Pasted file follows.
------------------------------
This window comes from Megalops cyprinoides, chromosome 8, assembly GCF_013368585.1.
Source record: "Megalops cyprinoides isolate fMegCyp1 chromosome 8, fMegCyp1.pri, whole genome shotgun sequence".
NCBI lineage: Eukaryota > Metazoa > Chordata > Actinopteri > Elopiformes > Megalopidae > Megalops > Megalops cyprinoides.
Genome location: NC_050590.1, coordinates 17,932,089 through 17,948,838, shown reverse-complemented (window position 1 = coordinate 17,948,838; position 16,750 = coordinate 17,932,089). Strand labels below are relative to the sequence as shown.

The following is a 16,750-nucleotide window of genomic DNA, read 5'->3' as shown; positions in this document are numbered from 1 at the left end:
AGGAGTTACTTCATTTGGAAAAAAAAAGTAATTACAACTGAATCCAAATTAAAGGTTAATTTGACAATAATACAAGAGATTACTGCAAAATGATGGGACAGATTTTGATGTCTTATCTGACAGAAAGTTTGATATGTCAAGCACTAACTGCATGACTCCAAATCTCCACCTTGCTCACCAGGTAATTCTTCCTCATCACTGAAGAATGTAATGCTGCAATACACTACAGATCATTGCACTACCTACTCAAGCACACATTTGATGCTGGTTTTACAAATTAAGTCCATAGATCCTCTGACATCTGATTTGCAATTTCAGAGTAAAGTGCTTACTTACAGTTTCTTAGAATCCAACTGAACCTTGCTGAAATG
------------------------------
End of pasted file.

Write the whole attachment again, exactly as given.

This window comes from Megalops cyprinoides, chromosome 8, assembly GCF_013368585.1.
Source record: "Megalops cyprinoides isolate fMegCyp1 chromosome 8, fMegCyp1.pri, whole genome shotgun sequence".
NCBI lineage: Eukaryota > Metazoa > Chordata > Actinopteri > Elopiformes > Megalopidae > Megalops > Megalops cyprinoides.
Genome location: NC_050590.1, coordinates 17,932,089 through 17,948,838, shown reverse-complemented (window position 1 = coordinate 17,948,838; position 16,750 = coordinate 17,932,089). Strand labels below are relative to the sequence as shown.

The following is a 16,750-nucleotide window of genomic DNA, read 5'->3' as shown; positions in this document are numbered from 1 at the left end:
AGGAGTTACTTCATTTGGAAAAAAAAAGTAATTACAACTGAATCCAAATTAAAGGTTAATTTGACAATAATACAAGAGATTACTGCAAAATGATGGGACAGATTTTGATGTCTTATCTGACAGAAAGTTTGATATGTCAAGCACTAACTGCATGACTCCAAATCTCCACCTTGCTCACCAGGTAATTCTTCCTCATCACTGAAGAATGTAATGCTGCAATACACTACAGATCATTGCACTACCTACTCAAGCACACATTTGATGCTGGTTTTACAAATTAAGTCCATAGATCCTCTGACATCTGATTTGCAATTTCAGAGTAAAGTGCTTACTTACAGTTTCTTAGAATCCAACTGAACCTTGCTGAAATG